Perseverantus in oratione
Ours is a praying Church, a singing Church, a believing Church, and a persevering Church.

Cum Maria
The essential quality, I think, of that gathering, the person who enabled it to continue to hope against all the odds was the one who treasured all these things in her heart,and even when she saw no absolute encouragement to continue believe, did not despair.

Fr Frederick Faber, founder of the London Oratory, in his wonderful study, "At the Foot of the Cross", says, reflecting upon the Gospel you have just heard:

"As Christ was dying on the cross, the Church was present in the heart of Mary."

That’s where the Church was, in that moment. That's how small it began. And from the tininess of that Church, something great has come.
So my dear brothers and sisters, as we rejoice to find ourselves in this setting, and to feel the power of the Holy Spirit breath over us, and inspire us -- let us be of one heart and voice; let us be persevering in prayer; but above all, let us be, with Mary.

Scelata in Love

Himself is a most indulgent, most forgiving husband.
He not only tolerates, he encourages me in my crushes on other men.
To whit:
And he more or less expects me to come home from the CMAA Colloquium with a new infatuation.
I did not disappoint this year, and I think my affections may have been returned -- but it is just as likely that the object of my regard only stared at me because he is young enough to see my guardian angel, perched over my shoulder givin' the old facepalm.

(This gentleman's age is less than one 120th of the Holy Father's.)

Anyone, young Dominic is a dear.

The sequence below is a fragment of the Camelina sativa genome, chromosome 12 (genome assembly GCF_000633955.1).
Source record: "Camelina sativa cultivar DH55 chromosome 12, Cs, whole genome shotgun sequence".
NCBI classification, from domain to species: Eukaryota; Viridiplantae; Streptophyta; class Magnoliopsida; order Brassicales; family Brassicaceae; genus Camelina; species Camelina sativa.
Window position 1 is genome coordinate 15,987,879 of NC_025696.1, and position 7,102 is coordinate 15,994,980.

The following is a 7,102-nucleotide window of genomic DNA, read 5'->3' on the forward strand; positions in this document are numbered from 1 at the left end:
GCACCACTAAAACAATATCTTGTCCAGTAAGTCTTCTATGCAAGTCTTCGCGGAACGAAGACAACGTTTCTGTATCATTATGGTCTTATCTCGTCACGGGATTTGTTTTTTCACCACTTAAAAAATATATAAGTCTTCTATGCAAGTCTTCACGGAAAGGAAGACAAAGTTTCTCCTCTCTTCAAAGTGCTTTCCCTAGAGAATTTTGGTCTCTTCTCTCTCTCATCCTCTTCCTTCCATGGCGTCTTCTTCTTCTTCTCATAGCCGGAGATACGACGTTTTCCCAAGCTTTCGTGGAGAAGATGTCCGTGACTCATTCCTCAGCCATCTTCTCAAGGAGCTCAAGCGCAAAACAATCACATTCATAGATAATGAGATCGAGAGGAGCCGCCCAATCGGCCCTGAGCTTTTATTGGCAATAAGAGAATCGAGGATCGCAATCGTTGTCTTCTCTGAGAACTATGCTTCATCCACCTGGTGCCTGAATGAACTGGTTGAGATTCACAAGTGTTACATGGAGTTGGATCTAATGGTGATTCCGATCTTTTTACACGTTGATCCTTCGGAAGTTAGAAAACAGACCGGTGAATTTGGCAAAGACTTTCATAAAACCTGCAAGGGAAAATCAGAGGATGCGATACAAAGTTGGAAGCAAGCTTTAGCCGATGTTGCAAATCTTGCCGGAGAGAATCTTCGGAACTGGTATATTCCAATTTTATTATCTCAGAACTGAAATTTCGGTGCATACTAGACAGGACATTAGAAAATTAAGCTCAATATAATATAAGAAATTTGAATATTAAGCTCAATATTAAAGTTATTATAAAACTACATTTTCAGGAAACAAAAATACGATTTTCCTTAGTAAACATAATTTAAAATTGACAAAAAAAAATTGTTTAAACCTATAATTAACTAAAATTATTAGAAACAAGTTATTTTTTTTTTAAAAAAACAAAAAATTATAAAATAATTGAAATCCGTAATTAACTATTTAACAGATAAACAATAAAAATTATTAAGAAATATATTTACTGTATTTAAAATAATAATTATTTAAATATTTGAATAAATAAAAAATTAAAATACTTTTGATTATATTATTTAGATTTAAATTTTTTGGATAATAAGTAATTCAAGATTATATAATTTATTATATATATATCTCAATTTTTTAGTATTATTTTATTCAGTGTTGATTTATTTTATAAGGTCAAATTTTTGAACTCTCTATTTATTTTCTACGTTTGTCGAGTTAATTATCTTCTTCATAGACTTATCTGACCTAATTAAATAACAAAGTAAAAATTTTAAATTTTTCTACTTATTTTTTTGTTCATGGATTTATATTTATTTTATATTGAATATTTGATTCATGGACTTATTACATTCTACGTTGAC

Blessed John Henry Newman Institute for Liturgical Music

This sounds worth keeping an eye on. (h/t to the Praytell blog of Fr Anthony Ruff.)
I am a great admirer of James MacMillans, both for his compositions and his being "in the trenches" so to speak with actual parochial music. (Oh, and for his forbearing to mince words as to what is so wrong with the liturgical music status quo.)

The Blessed John Henry Newman Institute for Liturgical Music is a new venture by the Fathers of the Birmingham Oratory in association with the Maryvale Institute under the joint patronage of Archbishop Bernard Longley of Birmingham and James McMillan, the celebrated Catholic Composer.
The purpose of the Institute is to provide a general formation in liturgical music, so that the Sunday liturgy in parishes may benefit from a doctrinal, liturgical and musical formation. The Institute is to be launched on Saturday, September 17th at the Oratory, Birmingham, to mark the first anniversary of the beatification of Blessed John Henry Newman, and to inaugurate a term of study mornings and evenings particularly designed to promote the music associated with the new translation of the Mass which will come into effect at Advent.
The aim of the first term of the Institute will be to assist clergy and laity to fulfil their complementary roles in the celebration of the Mass in particular. Each Saturday session will comprise:
  • a practical instruction on singing the Mass;
  • the theological and historical background to Church Music;
  • the Celebration of the sung Blessed John Henry Newman Pilgrim Mass.
There will also be evening sessions for the clergy, offering them the opportunity to know how to sing the different parts of the Mass in Latin and in English. Each of these sessions will be repeated to enable more priests and deacons to attend. There will also be a new choir for children at the Sunday 12 noon Mass for Families at the Oratory.
Read the full introduction by Fr. Guy Nicholls, Cong Orat.
Director of the Blessed John Henry Newman Institute of Liturgical Music.

Friday, 24 June 2011

Solemnity, Shmolemnity....

No gloria, no creed... actually, not even a kyrie (although the celebrant did lead us in the confiteor.)